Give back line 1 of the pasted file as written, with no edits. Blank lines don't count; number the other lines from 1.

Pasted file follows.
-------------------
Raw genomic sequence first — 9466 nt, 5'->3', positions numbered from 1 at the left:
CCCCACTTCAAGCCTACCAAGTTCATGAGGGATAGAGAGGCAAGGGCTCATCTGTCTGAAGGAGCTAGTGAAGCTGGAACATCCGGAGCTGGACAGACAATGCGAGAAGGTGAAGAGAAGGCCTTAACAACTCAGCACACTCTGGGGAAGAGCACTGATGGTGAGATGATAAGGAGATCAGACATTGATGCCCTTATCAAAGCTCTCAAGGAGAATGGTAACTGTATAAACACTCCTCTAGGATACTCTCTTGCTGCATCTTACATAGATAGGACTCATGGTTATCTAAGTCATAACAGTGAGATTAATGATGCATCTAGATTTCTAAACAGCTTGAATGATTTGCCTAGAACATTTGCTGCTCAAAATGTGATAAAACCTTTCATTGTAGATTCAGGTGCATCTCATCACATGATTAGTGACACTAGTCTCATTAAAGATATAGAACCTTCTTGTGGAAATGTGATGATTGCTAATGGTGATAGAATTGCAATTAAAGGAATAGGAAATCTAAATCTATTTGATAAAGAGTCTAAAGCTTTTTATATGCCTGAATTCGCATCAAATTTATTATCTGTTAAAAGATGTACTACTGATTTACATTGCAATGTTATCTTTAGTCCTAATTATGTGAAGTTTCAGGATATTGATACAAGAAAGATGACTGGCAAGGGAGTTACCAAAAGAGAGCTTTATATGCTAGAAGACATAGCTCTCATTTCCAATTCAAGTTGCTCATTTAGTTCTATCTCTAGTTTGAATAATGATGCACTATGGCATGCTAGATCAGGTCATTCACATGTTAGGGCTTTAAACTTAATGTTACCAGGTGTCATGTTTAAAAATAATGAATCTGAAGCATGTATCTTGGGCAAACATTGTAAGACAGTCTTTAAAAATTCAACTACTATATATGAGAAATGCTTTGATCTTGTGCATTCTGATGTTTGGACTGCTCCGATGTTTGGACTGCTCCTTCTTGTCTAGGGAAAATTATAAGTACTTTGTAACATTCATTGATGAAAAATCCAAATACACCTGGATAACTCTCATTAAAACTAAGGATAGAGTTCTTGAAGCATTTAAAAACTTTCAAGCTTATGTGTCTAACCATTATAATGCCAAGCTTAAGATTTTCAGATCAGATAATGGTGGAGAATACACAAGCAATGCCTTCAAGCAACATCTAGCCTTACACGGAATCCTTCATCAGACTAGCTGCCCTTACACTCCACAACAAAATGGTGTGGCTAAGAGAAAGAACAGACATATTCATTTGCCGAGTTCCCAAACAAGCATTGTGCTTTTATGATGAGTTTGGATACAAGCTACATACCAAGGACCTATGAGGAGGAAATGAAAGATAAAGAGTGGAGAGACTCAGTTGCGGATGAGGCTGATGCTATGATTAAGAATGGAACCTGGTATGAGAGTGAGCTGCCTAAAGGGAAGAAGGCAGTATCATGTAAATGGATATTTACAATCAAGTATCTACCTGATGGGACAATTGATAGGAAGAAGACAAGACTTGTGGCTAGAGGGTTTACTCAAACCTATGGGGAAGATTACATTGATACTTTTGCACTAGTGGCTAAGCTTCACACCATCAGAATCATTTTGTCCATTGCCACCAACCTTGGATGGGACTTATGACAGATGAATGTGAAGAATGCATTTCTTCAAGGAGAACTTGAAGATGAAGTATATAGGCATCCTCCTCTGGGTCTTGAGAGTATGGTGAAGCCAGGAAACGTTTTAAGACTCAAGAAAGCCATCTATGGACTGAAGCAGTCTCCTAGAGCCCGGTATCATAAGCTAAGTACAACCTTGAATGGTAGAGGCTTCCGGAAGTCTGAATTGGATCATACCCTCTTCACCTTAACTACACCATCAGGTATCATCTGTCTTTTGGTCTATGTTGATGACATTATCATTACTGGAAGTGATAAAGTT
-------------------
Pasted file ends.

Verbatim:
Raw genomic sequence first — 9466 nt, 5'->3', positions numbered from 1 at the left: